“Traveling makes men wiser, but less happy,” according to Thomas Jefferson. In a letter written in 1787, and unearthed for the latest issue of Lapham’s Quarterly, the founding father explains that traveling spreads a person’s affections too thin, causing deep dissatisfaction and idleness. Older, more mature people may be able to handle such a shock to the system, but young people should stay in their home countries where the pursuit of knowledge will be less “obstructed by foreign objects.”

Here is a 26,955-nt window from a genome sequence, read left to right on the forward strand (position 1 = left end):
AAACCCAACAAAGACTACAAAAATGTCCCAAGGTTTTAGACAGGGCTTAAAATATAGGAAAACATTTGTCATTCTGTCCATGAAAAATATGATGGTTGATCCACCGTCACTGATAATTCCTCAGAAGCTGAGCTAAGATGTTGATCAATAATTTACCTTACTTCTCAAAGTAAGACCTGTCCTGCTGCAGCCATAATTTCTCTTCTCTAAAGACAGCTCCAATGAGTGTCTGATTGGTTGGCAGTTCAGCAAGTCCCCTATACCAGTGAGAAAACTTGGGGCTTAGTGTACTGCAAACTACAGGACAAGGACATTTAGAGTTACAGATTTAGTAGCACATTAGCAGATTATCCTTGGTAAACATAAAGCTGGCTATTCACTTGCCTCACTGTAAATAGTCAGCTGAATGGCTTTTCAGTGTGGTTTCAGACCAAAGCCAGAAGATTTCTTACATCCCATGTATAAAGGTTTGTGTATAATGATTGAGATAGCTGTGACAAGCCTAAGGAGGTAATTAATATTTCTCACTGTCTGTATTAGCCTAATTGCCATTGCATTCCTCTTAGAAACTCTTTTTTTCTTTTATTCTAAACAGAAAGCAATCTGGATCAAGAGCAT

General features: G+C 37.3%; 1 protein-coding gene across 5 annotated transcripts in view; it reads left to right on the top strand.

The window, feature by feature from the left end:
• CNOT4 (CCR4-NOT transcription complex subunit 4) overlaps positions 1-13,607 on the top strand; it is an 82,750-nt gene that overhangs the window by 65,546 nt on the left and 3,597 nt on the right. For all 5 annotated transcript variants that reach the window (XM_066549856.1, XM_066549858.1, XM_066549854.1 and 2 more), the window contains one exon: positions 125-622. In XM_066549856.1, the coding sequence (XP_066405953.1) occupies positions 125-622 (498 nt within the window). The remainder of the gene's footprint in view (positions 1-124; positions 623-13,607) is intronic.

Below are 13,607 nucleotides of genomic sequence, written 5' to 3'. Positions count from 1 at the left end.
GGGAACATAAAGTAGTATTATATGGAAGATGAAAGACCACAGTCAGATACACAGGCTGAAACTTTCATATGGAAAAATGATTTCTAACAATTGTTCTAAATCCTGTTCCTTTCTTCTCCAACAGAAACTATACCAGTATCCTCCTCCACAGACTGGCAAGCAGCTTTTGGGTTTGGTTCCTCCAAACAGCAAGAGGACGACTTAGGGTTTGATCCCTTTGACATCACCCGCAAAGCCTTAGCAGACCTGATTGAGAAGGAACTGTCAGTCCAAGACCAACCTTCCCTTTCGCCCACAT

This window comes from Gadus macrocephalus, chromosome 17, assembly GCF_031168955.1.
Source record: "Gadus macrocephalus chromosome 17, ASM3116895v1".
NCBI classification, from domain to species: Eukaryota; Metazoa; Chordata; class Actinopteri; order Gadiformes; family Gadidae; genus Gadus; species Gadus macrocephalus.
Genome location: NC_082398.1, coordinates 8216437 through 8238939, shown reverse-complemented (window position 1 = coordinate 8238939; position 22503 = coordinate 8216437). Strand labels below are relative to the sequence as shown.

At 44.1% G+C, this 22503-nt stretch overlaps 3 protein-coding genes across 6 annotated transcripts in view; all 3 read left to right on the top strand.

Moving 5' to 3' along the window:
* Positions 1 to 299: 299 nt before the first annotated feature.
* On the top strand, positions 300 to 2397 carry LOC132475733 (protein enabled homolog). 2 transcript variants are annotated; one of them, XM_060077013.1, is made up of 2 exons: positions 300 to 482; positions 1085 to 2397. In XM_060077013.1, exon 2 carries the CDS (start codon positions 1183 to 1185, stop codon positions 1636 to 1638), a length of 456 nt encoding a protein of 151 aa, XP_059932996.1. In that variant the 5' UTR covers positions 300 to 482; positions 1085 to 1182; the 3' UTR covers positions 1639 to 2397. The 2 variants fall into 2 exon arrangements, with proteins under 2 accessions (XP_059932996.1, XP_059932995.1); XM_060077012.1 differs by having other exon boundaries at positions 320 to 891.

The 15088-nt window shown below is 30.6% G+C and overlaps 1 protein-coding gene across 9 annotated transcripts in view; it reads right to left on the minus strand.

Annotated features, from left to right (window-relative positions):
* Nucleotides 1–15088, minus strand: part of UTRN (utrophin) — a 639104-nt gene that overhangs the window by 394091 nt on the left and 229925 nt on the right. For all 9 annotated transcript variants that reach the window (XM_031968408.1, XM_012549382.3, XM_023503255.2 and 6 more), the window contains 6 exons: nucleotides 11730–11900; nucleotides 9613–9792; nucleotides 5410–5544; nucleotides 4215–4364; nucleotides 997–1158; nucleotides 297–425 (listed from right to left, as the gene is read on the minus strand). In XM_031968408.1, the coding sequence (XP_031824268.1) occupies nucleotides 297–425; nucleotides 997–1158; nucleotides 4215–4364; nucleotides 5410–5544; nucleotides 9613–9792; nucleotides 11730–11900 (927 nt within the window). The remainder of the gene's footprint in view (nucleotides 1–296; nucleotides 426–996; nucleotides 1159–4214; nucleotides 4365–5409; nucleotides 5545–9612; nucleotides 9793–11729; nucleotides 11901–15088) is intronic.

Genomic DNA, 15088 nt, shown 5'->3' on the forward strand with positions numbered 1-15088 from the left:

The glare of pomp and pleasure is analogous to the motion of the blood—it absorbs all their affection and attention, they are torn from it as from the only good in this world, and return to their home as to a place of exile and condemnation. Their eyes are forever turned back to the object they have lost, and its recollection poisons the residue of their lives.
Source: Lapham’s Quarterly